Chinese New Year occurs this weekend, setting in motion the largest migration of people on the planet. China's Transportation Ministry estimates that there will be close to 3.0 billion domestic trips over the holiday period, up 2.2% from last year.
Traditionally, people head back to their ancestral home towns to celebrate with immediate and extended family. New Year's Day is on Saturday, Jan. 28. The Year of the Monkey transitions into the Year of the Rooster.
But increasingly, as incomes rise Chinese travelers are setting their sights overseas. Last year's holiday saw a record 5.7 million international travelers head abroad, a tally sure to be outdone this time around. Thailand, South Korea and Japan, in order, are the top destinations. Journeys to Japan are rising the fastest, thanks in part to the weak yen.
A total of 50 million people are likely to fly within China over Lunar New Year, up 10% from last year. Transportation stocks such as Hainan Airlines SH:600221 are therefore interesting plays.
Air China (AIRYY) is the country's flagship carrier. But China Southern Airlines (ZNH) , with 115 million passengers in 2016, and China Eastern Airlines (CEA) , with 102 million, outstrip Air China's 97 million tally thanks to heavy traffic on domestic routes.
Hainan Airlines' parent, the HNA Group, has a bewildering lineup of subsidiaries and interests. HNA just outbid 17 rivals to buy a residential site at Hong Kong's old airport, Kai Tak, famed for its hair-raising landing until it closed in 1998. That is the company's third such purchase on that site in three months, with the company managing its property interests via HNA Holding HK:0521.
The 15 days of the Chinese New Year holiday each have a different purpose, with a dinner with your nuclear family on New Year's Eve. New Year's Day is the time to visit immediate family, particularly your elders, the second is the day that married women visit their birth parents, and the sixth is the day for visiting friends. Much of China shuts down for two weeks over the holidays.
Even in Hong Kong, you can barely get anything done for the three days around the New Year. Personally, my family always enjoys staying in town for what inevitably ends up being the coldest time of the year. I love the fact that Hong Kong is finally quiet, and you can virtually walk the streets in Central. Chek Lap Kok airport, as you can imagine, is mayhem.
The date is set by the lunar cycle, and the holiday is also known as the Lunar New Year, celebrated in Korea, Mongolia and Vietnam, and the "Spring Festival" since it heralds the end of winter.
In its popular Chinese New Year forecast, the Asia-focused brokerage CLSA highlighted transportation and gambling stocks as the sectors that would fare best in the first quarter. But the broader Hong Kong and China market will be flat, the brokerage predicts, with the element of water abundant, putting out the flames in this Fire Rooster year.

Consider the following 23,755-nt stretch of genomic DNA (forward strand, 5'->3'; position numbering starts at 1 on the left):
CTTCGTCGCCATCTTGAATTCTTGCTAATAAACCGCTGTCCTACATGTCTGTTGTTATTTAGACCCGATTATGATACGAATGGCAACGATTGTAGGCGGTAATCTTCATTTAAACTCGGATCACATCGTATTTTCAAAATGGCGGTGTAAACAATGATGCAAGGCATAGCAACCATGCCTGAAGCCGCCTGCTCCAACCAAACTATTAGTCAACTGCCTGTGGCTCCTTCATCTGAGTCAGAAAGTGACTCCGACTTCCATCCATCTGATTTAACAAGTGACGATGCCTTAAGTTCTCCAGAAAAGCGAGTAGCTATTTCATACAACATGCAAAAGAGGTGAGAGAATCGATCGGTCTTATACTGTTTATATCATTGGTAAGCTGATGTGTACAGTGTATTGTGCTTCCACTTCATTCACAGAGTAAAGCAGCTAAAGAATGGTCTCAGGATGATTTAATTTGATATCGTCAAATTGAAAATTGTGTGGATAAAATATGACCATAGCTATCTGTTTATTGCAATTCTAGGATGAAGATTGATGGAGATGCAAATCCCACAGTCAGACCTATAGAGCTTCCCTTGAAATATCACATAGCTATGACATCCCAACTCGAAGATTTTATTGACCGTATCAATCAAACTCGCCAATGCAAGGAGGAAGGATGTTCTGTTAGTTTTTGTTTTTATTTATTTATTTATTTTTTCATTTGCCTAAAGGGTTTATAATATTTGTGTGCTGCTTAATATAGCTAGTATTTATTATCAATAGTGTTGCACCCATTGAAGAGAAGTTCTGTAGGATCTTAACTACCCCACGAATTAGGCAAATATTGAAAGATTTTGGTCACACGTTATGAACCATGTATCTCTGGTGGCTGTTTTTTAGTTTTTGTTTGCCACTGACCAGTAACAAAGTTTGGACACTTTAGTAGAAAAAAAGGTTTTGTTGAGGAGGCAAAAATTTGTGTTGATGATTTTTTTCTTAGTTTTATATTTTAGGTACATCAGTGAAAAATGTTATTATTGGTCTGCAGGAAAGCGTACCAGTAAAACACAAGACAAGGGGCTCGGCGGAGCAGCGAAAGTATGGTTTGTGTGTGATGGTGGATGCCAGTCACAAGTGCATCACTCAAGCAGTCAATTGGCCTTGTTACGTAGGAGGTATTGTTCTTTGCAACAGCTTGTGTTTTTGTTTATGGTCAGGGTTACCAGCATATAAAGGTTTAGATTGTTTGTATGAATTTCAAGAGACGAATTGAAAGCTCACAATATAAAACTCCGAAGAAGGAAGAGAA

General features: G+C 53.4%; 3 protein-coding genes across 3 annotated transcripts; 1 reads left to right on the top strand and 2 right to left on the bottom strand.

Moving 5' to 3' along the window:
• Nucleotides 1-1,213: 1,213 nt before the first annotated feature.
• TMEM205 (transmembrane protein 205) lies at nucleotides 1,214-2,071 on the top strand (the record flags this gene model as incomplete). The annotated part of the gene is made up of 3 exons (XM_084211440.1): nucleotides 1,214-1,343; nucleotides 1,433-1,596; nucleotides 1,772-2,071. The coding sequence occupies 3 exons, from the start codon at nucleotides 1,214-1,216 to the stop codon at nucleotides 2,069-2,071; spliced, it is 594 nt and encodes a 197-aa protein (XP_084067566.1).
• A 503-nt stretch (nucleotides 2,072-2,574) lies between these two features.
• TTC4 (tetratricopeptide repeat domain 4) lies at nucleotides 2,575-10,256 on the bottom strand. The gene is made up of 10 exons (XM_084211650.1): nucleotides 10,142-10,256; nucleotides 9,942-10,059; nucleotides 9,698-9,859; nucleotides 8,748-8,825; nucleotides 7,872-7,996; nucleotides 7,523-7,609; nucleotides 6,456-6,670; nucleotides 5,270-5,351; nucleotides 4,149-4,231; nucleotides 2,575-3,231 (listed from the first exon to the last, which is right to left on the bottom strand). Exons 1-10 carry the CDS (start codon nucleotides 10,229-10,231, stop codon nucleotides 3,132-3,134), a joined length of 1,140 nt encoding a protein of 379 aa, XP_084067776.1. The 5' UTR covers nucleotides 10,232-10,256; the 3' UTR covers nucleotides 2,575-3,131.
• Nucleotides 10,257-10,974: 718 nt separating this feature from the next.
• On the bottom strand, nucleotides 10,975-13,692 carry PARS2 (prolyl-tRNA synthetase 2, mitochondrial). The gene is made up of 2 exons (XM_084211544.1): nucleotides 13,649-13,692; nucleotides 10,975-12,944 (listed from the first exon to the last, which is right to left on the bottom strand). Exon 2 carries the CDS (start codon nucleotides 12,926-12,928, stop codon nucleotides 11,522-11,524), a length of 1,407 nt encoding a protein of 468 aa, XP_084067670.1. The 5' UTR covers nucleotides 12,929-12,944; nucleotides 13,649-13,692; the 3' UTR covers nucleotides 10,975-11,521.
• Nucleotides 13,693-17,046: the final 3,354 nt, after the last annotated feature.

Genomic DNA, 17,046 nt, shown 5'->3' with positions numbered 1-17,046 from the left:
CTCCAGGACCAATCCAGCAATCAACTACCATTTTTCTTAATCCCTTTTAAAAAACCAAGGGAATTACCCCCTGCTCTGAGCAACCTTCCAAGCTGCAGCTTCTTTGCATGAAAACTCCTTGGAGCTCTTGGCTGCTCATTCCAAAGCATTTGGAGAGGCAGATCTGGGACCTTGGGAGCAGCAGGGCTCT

CLSA equity analyst Chris Wood includes China Communications Construction (CCCGY) , China's largest port-construction company, in his model Asia ex-Japan portfolio, with a 4% weighting, as a play on the Chinese infrastructure industry. He also has a 3% weighting to Maanshan Iron & Steel SH:600808 as an investment in the raw production of the metals used in construction.
As a transportation stock, Nomura includes Shenzhen International HK:0152 in its model China portfolio. The company operates warehouse parks and toll roads. Most notably at this time of year, though, it also lists Shenzhen Airlines, China's fifth-largest carrier, among its subsidiaries.
Another transport-related stock in the Nomura portfolio is Fuyao Glass HK:3606, which makes the safety glass you find in automobile windshields. Thanks in part to a preferential tax rate on low-emission cars, Chinese auto sales rose 14% in 2016.
Fuyao has cornered two-thirds of its market in China, and is therefore expanding overseas. Its U.S. subsidiary, with the world's largest car-glass factory, supplies General Motors, Chrysler, Hyundai and Kia, to name a few.
Chinese New Year has not been good for precious metals. Gold prices have fallen from two-month highs, partly because demand for physical gold is on the wane as China hunkers down for the holiday. That effect was strong enough to reverse the flight to safety that had driven the metal up 8% in the month since December 22, to $1,217 per ounce, as investors sought refuge from the winds buffeting markets as Donald Trump took office.
China's economy grew at 6.7% for 2016, the National Bureau of Statistics "revealed" to no one's surprise on Monday; Beijing basically mandated that rate at its agenda-setting meeting in March. The pace would be the envy of most of the rest of the world. But it was still the lowest rate of growth since 1990, with double-digit economic expansion for most of the years in between. Growth is likely to slide to around 6.5% this year.
Société Générale says even that will be hard to achieve, with cooling measures sure to restrain the housing market. The auto sector will also struggle to sustain last year's heady rate of growth, the French bank believes, even though the tax perk has been extended at a lower rate. The two sectors together make up almost 15% of China's economy.